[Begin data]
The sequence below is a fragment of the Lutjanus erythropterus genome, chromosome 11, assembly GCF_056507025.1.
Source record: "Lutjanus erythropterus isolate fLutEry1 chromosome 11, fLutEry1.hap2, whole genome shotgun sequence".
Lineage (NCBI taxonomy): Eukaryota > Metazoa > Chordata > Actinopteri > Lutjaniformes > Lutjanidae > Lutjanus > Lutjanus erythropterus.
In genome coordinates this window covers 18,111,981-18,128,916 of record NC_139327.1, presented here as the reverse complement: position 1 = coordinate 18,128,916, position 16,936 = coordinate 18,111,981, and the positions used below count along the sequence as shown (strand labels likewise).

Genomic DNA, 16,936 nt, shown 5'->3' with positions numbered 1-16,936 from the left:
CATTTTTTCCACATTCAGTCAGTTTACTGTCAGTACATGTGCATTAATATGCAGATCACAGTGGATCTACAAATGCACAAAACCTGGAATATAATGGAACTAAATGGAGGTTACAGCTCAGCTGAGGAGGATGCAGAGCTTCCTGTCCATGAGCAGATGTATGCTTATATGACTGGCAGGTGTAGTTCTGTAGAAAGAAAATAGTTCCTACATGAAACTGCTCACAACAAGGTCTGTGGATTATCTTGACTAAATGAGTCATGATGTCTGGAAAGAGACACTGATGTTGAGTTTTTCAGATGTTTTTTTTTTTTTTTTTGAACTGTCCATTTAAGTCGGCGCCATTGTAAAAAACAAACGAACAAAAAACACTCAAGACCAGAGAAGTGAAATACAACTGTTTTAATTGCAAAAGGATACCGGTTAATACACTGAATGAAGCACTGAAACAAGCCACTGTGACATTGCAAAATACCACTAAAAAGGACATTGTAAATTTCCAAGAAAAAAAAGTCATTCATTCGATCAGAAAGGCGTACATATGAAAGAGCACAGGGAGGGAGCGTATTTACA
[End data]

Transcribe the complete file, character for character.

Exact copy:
The sequence below is a fragment of the Lutjanus erythropterus genome, chromosome 11, assembly GCF_056507025.1.
Source record: "Lutjanus erythropterus isolate fLutEry1 chromosome 11, fLutEry1.hap2, whole genome shotgun sequence".
Lineage (NCBI taxonomy): Eukaryota > Metazoa > Chordata > Actinopteri > Lutjaniformes > Lutjanidae > Lutjanus > Lutjanus erythropterus.
In genome coordinates this window covers 18,111,981-18,128,916 of record NC_139327.1, presented here as the reverse complement: position 1 = coordinate 18,128,916, position 16,936 = coordinate 18,111,981, and the positions used below count along the sequence as shown (strand labels likewise).

Genomic DNA, 16,936 nt, shown 5'->3' with positions numbered 1-16,936 from the left:
CATTTTTTCCACATTCAGTCAGTTTACTGTCAGTACATGTGCATTAATATGCAGATCACAGTGGATCTACAAATGCACAAAACCTGGAATATAATGGAACTAAATGGAGGTTACAGCTCAGCTGAGGAGGATGCAGAGCTTCCTGTCCATGAGCAGATGTATGCTTATATGACTGGCAGGTGTAGTTCTGTAGAAAGAAAATAGTTCCTACATGAAACTGCTCACAACAAGGTCTGTGGATTATCTTGACTAAATGAGTCATGATGTCTGGAAAGAGACACTGATGTTGAGTTTTTCAGATGTTTTTTTTTTTTTTTTTGAACTGTCCATTTAAGTCGGCGCCATTGTAAAAAACAAACGAACAAAAAACACTCAAGACCAGAGAAGTGAAATACAACTGTTTTAATTGCAAAAGGATACCGGTTAATACACTGAATGAAGCACTGAAACAAGCCACTGTGACATTGCAAAATACCACTAAAAAGGACATTGTAAATTTCCAAGAAAAAAAAGTCATTCATTCGATCAGAAAGGCGTACATATGAAAGAGCACAGGGAGGGAGCGTATTTACA